Her husband lost his job as construction foreman after the building downturn 5 years prior and in the following year accepted a lower pay job with a private contractor in a small town just outside a military base. They were happy there, got to know their neighbors, attended a local church, along with their two children, they just wanted to fit in. Then the unthinkable happened when one day at work he was killed in a machinery accident. The contractor he worked for did not provide insurance coverage and after the accident, mom and children were left nearly destitute. With only social services to rely on, she was forced to leave the family home and move to a small apartment.
Social services provision not being sufficient to live on, she was forced to work part time at a local diner. Having to leave her children unattended for several hours each day while she worked, the authorities threatened to remove her children from her care. Sometime in her despair she was offered a drug to hide the pain, she was hooked. Now in deepened desperation and in dire need for money, the woman felt the only way she could manage, was to resort to prostitution. The army base nearby provided ample customers for her illicit services. Her self worth crumbled, she became ashamed to be seen in public.
At the church she attended, she was beginning to feel very uncomfortable. The greeters at the door, although polite, did not seem welcoming anymore. She began to notice people stare in her direction. No one asked her to help out at any of the festivities in which she had participated previously when her husband was alive. No one even comes over to talk with her any more.
Her son has quit soccer and is now a victim of bullying at school. Her daughter is skipping classes and the police have picked her up twice for shop lifting. She has become exceedingly depressed.
I know this woman. I believe you know her too. She arrives just as the service starts, sits near the back of the church and leaves before the service ends. She is a single mom, one of possibly the most ostracized group in the country. To clarify; Not all single moms give in to drugs nor will many resort to prostitution but, well over half are left close to defined poverty. Almost all need help in some way. Most single moms will leave the church. Institutional counselling cannot provide the the care and attention mom and family require.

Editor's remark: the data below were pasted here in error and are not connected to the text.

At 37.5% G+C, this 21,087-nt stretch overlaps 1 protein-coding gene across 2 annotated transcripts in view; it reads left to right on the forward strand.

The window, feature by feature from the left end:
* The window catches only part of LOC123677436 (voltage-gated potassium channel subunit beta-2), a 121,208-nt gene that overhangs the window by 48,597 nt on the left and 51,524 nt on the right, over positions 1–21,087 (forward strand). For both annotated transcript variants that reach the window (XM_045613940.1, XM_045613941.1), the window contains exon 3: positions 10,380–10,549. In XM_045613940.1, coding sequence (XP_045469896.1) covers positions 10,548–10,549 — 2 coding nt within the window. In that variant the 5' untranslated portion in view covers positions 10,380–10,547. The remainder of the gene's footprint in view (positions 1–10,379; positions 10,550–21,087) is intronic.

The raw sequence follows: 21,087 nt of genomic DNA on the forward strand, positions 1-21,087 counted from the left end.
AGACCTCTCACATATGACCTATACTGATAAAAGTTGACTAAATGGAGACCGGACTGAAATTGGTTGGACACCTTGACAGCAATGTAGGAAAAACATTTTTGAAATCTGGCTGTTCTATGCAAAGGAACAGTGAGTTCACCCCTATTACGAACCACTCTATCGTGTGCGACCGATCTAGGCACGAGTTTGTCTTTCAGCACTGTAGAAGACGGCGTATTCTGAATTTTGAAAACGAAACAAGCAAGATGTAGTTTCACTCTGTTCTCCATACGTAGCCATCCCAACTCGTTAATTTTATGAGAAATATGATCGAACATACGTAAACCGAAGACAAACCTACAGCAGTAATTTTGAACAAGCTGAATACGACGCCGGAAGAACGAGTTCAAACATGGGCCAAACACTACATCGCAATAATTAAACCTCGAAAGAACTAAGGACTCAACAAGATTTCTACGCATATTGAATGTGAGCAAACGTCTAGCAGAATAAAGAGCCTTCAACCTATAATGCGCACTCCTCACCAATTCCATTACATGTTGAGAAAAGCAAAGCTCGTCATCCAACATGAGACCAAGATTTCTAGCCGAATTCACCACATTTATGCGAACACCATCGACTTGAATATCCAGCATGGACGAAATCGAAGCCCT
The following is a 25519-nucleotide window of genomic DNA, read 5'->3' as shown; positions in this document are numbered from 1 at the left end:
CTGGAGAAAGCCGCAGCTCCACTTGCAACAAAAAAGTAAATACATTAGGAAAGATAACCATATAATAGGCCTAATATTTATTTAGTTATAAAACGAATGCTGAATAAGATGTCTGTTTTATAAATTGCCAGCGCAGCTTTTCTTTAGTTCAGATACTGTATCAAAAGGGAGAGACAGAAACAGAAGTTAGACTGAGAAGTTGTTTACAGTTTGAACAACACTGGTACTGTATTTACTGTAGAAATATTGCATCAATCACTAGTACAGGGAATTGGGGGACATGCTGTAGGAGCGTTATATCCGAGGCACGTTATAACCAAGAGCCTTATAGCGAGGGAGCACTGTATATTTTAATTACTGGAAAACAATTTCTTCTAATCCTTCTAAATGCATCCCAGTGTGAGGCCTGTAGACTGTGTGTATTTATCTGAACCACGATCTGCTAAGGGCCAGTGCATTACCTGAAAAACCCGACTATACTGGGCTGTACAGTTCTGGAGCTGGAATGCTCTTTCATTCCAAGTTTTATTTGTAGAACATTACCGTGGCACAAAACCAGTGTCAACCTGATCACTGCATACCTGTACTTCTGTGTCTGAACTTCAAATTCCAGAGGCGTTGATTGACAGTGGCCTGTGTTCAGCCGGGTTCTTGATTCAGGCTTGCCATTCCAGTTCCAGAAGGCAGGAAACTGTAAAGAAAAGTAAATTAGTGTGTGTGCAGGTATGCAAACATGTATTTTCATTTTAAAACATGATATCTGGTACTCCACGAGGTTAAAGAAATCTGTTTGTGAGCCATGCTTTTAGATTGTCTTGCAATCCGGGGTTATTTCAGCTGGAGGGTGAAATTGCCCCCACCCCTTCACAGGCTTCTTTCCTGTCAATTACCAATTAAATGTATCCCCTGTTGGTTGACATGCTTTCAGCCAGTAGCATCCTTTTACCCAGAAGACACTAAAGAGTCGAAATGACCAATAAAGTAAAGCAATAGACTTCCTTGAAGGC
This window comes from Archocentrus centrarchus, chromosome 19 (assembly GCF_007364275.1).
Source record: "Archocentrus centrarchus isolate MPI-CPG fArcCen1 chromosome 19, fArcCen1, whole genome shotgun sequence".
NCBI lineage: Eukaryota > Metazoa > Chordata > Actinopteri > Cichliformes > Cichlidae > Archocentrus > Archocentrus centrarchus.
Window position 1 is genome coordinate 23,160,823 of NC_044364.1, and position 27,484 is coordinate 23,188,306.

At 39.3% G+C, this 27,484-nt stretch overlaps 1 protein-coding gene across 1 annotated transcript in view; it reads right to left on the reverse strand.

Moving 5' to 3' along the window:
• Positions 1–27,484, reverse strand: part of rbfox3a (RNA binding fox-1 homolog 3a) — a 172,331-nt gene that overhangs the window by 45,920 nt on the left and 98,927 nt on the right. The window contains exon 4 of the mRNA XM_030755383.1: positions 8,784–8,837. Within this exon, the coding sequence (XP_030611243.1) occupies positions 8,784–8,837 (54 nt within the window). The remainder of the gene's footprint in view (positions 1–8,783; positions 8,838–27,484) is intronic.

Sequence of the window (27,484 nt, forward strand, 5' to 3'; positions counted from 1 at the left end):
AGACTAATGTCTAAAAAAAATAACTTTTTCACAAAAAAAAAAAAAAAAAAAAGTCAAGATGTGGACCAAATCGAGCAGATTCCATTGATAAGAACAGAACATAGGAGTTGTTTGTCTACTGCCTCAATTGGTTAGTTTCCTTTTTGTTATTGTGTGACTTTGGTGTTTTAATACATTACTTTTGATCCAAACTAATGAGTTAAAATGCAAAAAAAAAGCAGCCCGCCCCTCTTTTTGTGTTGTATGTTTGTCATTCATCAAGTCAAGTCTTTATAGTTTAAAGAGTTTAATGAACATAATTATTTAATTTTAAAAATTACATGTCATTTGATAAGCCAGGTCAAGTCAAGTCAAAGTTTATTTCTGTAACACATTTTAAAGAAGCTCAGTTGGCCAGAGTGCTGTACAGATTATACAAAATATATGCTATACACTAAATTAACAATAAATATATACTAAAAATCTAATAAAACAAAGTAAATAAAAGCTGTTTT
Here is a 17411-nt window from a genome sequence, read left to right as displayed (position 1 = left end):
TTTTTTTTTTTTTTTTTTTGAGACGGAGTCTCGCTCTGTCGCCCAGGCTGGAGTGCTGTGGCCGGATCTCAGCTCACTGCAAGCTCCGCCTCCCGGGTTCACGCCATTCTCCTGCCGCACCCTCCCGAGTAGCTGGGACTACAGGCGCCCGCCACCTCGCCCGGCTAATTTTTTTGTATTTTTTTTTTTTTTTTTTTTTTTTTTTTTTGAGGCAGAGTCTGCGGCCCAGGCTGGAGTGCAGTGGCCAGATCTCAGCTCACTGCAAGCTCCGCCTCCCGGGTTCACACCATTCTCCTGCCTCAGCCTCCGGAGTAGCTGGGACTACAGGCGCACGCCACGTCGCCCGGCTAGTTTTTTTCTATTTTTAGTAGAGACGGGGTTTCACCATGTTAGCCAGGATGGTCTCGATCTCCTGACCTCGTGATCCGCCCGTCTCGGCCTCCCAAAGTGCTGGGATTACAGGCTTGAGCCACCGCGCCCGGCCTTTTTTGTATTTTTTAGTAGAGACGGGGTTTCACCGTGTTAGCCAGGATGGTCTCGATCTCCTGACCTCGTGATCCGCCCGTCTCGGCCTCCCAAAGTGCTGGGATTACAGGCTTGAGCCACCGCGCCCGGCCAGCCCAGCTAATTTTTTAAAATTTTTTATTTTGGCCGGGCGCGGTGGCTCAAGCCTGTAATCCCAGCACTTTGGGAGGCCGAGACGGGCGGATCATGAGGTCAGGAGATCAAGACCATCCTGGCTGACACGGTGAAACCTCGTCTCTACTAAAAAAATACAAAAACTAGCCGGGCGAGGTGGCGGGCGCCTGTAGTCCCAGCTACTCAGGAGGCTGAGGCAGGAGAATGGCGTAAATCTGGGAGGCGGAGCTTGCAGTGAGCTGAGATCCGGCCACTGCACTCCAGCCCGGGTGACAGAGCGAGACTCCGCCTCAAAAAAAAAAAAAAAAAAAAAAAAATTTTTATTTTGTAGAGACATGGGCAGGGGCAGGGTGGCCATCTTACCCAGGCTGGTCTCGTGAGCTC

- The single mom is one of the fastest-growing identified groups of our population, why has the church ignored them for so long?
- By “appearances” the perceived make-up of most churches is run by and for married couples with adequate incomes.
- It is difficult for many single moms to ‘Break the Ice’. They feel they will be a burden and their meager contributions just cannot measure up to the standards.
- There is a stigma attached to being a single mom. “How dare she get pregnant.” or “How dare she get a divorce.”
- There is often a shield put up by married women to protect husbands and family from the single mom.
- How has the condemnation of abortion without guidance and support led to the huge numbers of pregnancies ending in abortion?
- How has the lack of adequate counsel (for both girls and boys) led to so many young girls becoming single moms.
- How has inadequate marriage and family counselling from the church led to so many divorces?
- How has the condemnation of divorce without concrete support led to so many single moms leaving the church?
- Apart from seasonal support at Christmas, often through secular agencies, single moms are very much forgotten.
- The emotional state and spiritual condition of single moms is as important, if not more so, than the food and clothing.
- The most precious gift the church can offer a single mom and family is to be welcomed as Christ welcomes.
- Will single moms place a burden on the church? No!
- Will single moms use much of the resources of the church? Yes, Be glad in it!
For more information for what the church can do for single moms, type in or copy, ‘single moms and the church‘ to your search engine.
In my peruse of the internet I came across this blog entry:
December 18, 2011
This morning after celebrating the 8AM Mass here at Holy Family parish in Albuquerque, I had finished talking to folks in the vestibule and aisles, when I noticed one middle aged woman standing to the side weeping. I approached her and realized she could not speak English, so I invited another lady to translate her Spanish. She was holding a baby, but said she had three more under 13 at home.